Relatives: Son of Benjamin Pickman, Jr. and Anstiss (Derby) Pickman (1769-1836); married to Hannah Bright; granduncle of George Peabody Wetmore; great-granduncle of Maude Alice Keteltas Wetmore; first cousin once removed of Dudley Leavitt Pickman; second cousin once removed of George Bailey Loring (1817-1891).
  Political families: Otis family of Connecticut; Kellogg-Seymour-Chapin-Adams family of Connecticut and New York; Baldwin-Greene-Upson-Hoar family of Connecticut; Saltonstall-Weeks family of Massachusetts; Pike family of Lubec, Maine; Adams-Baldwin-Otis family of Boston, Massachusetts; Crowninshield-Adams family of Savannah, Georgia (subsets of the Three Thousand Related Politicians).
  See also Wikipedia article
  Roger Sherman Baldwin (1793-1863) — also known as Roger S. Baldwin — of New Haven, New Haven County, Conn. Born in New Haven, New Haven County, Conn., January 4, 1793. Whig. Lawyer; member of Connecticut state senate 4th District, 1837-38; member of Connecticut state house of representatives from New Haven, 1840-41; Governor of Connecticut, 1844-46; U.S. Senator from Connecticut, 1847-51. Died in New Haven, New Haven County, Conn., February 19, 1863 (age 70 years, 46 days). Interment at Grove Street Cemetery, New Haven, Conn.
  Relatives: Son of Simeon Baldwin and Rebecca (Sherman) Baldwin (1764-1795); married, October 25, 1820, to Emily Pitkin Perkins (1796-1874; niece of Timothy Pitkin); father of Henrietta Perkins Baldwin (who married Dwight Foster) and Simeon Eben Baldwin (1840-1927); grandson of Roger Sherman; grandfather of Edward Baldwin Whitney; granduncle of Henry de Forest Baldwin; fourth great-grandnephew of Thomas Welles; first cousin of Sherman Day, Ebenezer Rockwood Hoar, William Maxwell Evarts and George Frisbie Hoar; first cousin once removed of Rockwood Hoar, Sherman Hoar, Maxwell Evarts and Arthur Outram Sherman; first cousin twice removed of Roger Sherman Hoar; first cousin thrice removed of Archibald Cox; second cousin once removed of Samuel Gager; second cousin twice removed of Chauncey Mitchell Depew and John Frederick Addis; second cousin thrice removed of John Stanley Addis; third cousin of Samuel R. Gager and Samuel Austin Gager; third cousin once removed of Josiah Cowles and John Adams Dix; third cousin twice removed of Walter Booth, George Bailey Loring, Charles Page, Ernest Harvey Woodford and Clement Phineas Kellogg; third cousin thrice removed of Herman Arod Gager and Harry Andrews Gager; fourth cousin of James Doolittle Wooster and Daniel Upson; fourth cousin once removed of John Charles Birdsall, Francis William Kellogg, Ausburn Birdsall and Joseph Washburn Yates.
  Political families: Kellogg-Seymour-Chapin-Adams family of Connecticut and New York; Sherman family of Connecticut; Greene family of Providence, Rhode Island; Baldwin-Greene-Upson-Hoar family of Connecticut; Foster-Baldwin family of Brookfield, Massachusetts; Hoar-Sherman family of Massachusetts; Adams-Baldwin-Otis family of Boston, Massachusetts (subsets of the Three Thousand Related Politicians).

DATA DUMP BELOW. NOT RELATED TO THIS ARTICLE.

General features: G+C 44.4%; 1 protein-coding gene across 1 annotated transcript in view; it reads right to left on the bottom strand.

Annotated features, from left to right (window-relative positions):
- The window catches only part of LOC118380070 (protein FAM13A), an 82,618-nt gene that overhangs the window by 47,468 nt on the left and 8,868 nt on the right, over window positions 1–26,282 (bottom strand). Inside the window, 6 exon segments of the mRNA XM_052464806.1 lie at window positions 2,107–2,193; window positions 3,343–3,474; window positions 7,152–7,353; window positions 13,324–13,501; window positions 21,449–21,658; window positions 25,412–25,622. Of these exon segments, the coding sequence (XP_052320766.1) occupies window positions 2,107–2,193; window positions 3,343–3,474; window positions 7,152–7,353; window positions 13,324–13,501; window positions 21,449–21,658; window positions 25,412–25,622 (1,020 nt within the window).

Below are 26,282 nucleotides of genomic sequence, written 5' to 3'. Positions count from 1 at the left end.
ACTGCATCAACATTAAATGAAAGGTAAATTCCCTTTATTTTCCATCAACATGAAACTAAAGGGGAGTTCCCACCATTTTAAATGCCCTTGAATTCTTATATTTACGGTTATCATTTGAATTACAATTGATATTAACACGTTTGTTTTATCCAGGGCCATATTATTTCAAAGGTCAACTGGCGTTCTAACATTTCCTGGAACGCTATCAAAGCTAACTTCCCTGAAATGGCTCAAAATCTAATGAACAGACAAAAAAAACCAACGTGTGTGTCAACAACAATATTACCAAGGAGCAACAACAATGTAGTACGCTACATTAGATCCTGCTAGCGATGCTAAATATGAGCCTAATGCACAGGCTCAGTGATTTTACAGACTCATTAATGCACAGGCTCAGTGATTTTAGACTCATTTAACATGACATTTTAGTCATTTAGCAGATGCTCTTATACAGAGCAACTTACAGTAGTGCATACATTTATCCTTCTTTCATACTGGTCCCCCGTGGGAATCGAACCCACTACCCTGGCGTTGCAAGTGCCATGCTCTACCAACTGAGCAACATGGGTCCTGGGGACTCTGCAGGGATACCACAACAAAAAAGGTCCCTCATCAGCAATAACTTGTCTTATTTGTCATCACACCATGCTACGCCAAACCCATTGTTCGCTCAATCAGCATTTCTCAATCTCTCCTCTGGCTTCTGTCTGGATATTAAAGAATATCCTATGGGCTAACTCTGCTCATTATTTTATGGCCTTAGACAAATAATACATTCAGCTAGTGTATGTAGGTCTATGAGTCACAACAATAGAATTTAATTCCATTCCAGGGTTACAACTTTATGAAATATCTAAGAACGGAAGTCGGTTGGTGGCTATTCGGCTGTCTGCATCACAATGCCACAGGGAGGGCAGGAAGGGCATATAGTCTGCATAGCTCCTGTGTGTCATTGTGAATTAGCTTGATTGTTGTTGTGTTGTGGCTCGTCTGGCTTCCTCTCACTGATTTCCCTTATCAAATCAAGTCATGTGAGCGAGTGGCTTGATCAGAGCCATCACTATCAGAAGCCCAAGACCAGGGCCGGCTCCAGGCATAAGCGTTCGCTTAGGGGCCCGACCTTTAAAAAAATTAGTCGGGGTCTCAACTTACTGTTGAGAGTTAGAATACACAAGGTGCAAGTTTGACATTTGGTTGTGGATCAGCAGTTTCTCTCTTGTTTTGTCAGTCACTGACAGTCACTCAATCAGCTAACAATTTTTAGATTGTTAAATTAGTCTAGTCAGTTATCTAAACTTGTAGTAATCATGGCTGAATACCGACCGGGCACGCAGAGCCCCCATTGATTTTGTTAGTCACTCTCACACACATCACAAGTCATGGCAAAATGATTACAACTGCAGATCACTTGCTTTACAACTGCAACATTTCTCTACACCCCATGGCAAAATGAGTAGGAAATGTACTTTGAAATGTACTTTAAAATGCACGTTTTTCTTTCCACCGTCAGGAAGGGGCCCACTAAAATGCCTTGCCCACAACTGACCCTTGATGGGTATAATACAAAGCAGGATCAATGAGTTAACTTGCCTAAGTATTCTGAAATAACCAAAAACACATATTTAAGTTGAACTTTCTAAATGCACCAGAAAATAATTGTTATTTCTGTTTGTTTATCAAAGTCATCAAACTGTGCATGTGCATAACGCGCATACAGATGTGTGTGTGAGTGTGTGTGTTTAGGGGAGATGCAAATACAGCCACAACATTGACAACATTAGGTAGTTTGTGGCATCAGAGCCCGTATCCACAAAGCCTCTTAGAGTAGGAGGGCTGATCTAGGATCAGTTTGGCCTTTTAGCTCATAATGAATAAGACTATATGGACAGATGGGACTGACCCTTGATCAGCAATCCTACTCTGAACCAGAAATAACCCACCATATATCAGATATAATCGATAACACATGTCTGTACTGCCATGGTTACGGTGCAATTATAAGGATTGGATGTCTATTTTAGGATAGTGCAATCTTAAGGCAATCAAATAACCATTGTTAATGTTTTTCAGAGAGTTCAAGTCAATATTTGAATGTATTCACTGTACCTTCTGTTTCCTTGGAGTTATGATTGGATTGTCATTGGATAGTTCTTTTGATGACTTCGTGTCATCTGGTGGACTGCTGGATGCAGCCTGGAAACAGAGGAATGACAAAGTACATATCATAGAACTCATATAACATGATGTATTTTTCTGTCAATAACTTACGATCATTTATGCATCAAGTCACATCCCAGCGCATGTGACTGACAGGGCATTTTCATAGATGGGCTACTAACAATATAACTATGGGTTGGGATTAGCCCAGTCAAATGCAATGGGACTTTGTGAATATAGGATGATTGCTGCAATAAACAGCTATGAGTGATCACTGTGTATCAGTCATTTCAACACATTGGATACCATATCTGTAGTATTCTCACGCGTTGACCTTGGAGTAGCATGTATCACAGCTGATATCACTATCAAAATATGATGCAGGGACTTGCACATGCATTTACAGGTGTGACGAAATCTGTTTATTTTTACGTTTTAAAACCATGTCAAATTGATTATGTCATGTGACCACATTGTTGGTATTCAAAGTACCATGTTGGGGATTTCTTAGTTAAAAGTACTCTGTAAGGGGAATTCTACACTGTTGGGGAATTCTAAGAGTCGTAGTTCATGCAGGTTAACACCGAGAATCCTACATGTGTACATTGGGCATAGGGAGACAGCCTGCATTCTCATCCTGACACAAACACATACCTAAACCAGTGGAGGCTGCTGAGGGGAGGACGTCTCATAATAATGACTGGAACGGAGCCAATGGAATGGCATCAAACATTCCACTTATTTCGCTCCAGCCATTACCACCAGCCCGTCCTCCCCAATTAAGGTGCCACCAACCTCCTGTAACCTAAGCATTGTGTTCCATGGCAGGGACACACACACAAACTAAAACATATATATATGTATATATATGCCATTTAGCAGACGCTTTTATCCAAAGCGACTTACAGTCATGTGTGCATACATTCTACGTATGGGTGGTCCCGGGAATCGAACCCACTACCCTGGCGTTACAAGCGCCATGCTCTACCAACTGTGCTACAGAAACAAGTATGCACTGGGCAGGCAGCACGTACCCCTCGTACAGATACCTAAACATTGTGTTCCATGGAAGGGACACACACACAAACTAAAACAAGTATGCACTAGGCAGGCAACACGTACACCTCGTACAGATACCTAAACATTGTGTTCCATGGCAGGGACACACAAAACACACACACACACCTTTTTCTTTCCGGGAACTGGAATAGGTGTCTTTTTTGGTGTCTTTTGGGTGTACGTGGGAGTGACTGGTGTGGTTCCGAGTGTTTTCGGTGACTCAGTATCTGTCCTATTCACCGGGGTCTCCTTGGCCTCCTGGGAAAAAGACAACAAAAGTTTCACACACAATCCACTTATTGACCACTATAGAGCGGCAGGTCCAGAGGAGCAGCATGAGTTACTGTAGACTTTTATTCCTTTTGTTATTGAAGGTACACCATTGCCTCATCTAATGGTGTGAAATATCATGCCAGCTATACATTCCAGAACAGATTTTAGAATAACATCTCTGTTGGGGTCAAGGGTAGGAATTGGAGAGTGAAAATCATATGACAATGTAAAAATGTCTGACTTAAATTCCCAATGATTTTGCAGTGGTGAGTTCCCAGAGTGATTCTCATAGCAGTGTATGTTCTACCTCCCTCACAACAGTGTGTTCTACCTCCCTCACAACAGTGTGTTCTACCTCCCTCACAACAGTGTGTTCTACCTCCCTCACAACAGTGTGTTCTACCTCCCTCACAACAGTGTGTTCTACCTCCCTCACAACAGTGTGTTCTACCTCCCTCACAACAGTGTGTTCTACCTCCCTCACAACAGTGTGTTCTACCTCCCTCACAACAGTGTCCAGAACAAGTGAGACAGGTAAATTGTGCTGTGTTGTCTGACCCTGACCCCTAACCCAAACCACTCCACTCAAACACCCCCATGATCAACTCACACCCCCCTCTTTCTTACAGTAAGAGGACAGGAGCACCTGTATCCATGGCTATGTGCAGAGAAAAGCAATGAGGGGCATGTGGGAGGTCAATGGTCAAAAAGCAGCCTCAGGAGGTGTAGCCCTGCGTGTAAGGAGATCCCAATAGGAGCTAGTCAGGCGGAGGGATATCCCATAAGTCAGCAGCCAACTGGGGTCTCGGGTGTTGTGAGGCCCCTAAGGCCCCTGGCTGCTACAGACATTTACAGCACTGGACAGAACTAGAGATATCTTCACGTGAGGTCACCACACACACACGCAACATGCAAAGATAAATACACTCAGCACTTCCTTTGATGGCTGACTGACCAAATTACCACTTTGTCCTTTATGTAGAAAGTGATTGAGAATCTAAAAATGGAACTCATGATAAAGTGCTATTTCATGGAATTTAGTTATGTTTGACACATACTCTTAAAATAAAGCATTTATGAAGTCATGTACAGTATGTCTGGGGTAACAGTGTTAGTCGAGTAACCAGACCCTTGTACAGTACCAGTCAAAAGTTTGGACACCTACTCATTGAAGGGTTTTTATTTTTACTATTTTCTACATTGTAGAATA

See also congressional biography — Govtrack.us page — Wikipedia article — Find-A-Grave memorial
  Caleb Cushing (1800-1879) — of Newburyport, Essex County, Mass. Born in Salisbury, Essex County, Mass., January 17, 1800. Democrat. Lawyer; member of Massachusetts state house of representatives, 1825, 1833-34, 1845-46, 1850; member of Massachusetts state senate, 1827; U.S. Representative from Massachusetts 3rd District, 1835-43; defeated, 1833; U.S. Minister to China, 1843-44; Spain, 1874-77; U.S. Diplomatic Commissioner to China, 1844; colonel in the U.S. Army during the Mexican War; candidate for Governor of Massachusetts, 1847, 1848; mayor of Newburyport, Mass., 1851-52; resigned 1852; justice of Massachusetts state supreme court, 1852-53; U.S. Attorney General, 1853-57; delegate to Democratic National Convention from Massachusetts, 1860. Died in Newburyport, Essex County, Mass., January 2, 1879 (age 78 years, 350 days). Interment at Highland Cemetery, Newburyport, Mass.
  Relatives: Son of Lydia (Dow) Cushing and John Newmarch Cushing (1779-1848); married, November 23, 1824, to Caroline Elizabeth Wilde (1802-1832); third cousin once removed of Samuel Adams (1722-1803) and Jacob Clark Pike; third cousin twice removed of Sumner Tucker Pike, Doris Pike, Moses Bernard Pike and Frank Avery Pike; fourth cousin of Joseph Allen and George Bailey Loring; fourth cousin once removed of James Brooks and Arthur Percy Cushing.
  Political families: Kellogg-Seymour-Chapin-Adams family of Connecticut and New York; Saltonstall-Weeks family of Massachusetts; Adams-Waite-Forshee-Cowan family of Dexter, Michigan; Pike family of Lubec, Maine; Kidder family of Connecticut; Adams-Rusling family (subsets of the Three Thousand Related Politicians).
  See also congressional biography — Govtrack.us page — Wikipedia article — U.S. State Dept career summary — NNDB dossier — Find-A-Grave memorial
George Washington Adams George Washington Adams (1801-1829) — of Boston, Suffolk County, Mass. Born in Berlin, Germany, April 12, 1801. Lawyer; member of Massachusetts state house of representatives, 1826. En route to New York City aboard the Benjamin Franklin, he apparently killed himself by jumping from the ship and drowning, in Long Island Sound, June 9, 1829 (age 28 years, 58 days). His body washed ashore a few days later. Interment at Hancock Cemetery, Quincy, Mass.
  Presumably named for: George Washington